KARACHI: Society is a reflection of film and film is a symptom of society, that is the message that actor and model Sana Fakhar led the conversation with. Pakistan was once a nation that had over a thousand cinemas and going to cinemas was once a favourite pastime in the country. Now however not only does the local film industry produce very few films, the audience for those films is almost non-existent. The dialogue and performance at Media Baithak discussed the reasons for this and how the art form of cinema can be harnessed to increase peace and tolerance in the people and the nation.
The session on the 5th of December, 2019 was attended by media persons, educators, civil society organizations and film enthusiasts. The panel was composed of Faheem Shad, filmmaker and countering violent extremism activist, Aamir Qureshi, actor and storyteller, Hajra Yamin, actor, Sana Fakhar, actor and model and Alyy Khan, actor and host. Their collective expertise and experience shed light on the reasons for why cinema is a struggling industry in Pakistan and the ways in which it can and is being used to bring values to the society.
Sana Fakhar was of the opinion that cinema is not being used as a form of art at all presently but more or less as a simple vehicle of entertainment and a means to provide the audience with escapism for a few hours. Alyy Khan stated that the reason that there is violence in films is so that the bigger evil is portrayed the more value the hero will have in defeating it. Additionally he said that due to the fact that Pakistani dramas cover every valuable social topic so impeccably, it discourages the viewer from paying for film, when they can simply enjoy better content on television for free.
“Cinema is not being run by filmmakers or people with training in media, it is being run by businessmen,” said Aamir Qureshi in light of the reasons why cinema is not producing the sort of contribution to the social narrative that can increase a sense of ethics and values in the community. He also said that after having worked with film students of the newer generation, he is hopeful about the industry flourishing in the future. ‘The new generation will not be plagiarizing ideas from India the way the previous generations have been doing, they will be inspired by Hollywood and legitimate filmmakers.”
Hajra Yamin, one of the younger actors in the industry, was critical of how inaccessible cinema is for the average person “if the cinematic experience costs Rs. 2000, how can we possibly expect to revive the industry.” For the depiction of women being the stereotypical victim or succubus, Yamin said that the actor is the bridge between the producer and the audience and according to the audience they have begun to find this stereotyping of women to be tedious and demand a change. The producer however is reluctant and quite often the fragile male ego is unwilling to conform to the new age with new ideals. This has placed the entertainment media industry in a limbo where the artist and audience are not being heard and the producer and director are detached from the changing tides.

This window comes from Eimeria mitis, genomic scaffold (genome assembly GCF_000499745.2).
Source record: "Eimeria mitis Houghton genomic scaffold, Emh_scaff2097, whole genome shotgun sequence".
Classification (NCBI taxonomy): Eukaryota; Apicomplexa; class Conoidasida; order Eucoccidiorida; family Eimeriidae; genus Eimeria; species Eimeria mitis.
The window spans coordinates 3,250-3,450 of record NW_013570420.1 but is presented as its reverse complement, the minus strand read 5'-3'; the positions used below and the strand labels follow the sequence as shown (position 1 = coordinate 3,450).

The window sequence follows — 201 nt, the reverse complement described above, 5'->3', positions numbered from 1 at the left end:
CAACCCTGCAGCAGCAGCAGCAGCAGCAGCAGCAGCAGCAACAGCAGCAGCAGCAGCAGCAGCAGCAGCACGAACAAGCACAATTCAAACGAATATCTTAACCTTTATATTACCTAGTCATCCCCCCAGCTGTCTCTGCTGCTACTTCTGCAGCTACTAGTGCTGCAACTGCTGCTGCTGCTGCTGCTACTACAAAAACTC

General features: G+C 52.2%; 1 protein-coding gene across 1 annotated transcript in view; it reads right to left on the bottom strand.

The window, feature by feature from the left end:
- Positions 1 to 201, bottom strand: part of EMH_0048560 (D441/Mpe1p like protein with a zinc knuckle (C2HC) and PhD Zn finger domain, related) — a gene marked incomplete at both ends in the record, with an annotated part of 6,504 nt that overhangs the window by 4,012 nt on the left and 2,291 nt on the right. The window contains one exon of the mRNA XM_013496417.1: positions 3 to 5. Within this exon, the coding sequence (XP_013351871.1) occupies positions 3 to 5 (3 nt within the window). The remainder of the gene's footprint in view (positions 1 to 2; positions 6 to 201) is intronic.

Faheem Shad, working from Lyari in Karachi spoke in great detail about how the state and CSO’s imagine that underprivileged and areas under conflict simply need food, water and shelter, but they neglect to provide art, culture and education. Aside from food, the people also need to be nourished spiritually and psychologically as well. Shad then relayed how his project to screen films in Lyari were met with enthusiasm and community involvement, since cinema, once a vibrant pastime of the region, is now almost non-existent. “Not everyone has a television, let alone smartphone, where I come from, so cinema provides relief and peace to ones soul, where finally the people can find respite.”
During the question and answer session, the audience seemed to be placing the responsibility of the entire society’s’ ills upon the acting community and film industry to which Yamin contributed that neither are actors law makers nor are they educators, they are people who reflect the society and the embody the characters that are the ingredients of said society. Qureshi encouraged the audience to pursue their own projects and bring the sorts of topics to light that the people wish to see highlighted upon the big screen.
Media Baithak serves as a community space for the cultural engagement of media and civil society representatives. It gives a platform to distinguished voices from the fields of journalism, politics, academia and other fields to discuss contemporary issues of the society.
The organization has previously conducted dialogue and performances on the significance of Sufism, poetry, theatre and storytelling in preventing and countering extremist elements in society. Media Baithak also focused on the role of freedom of speech and social media when it comes to a cohesive and collective society.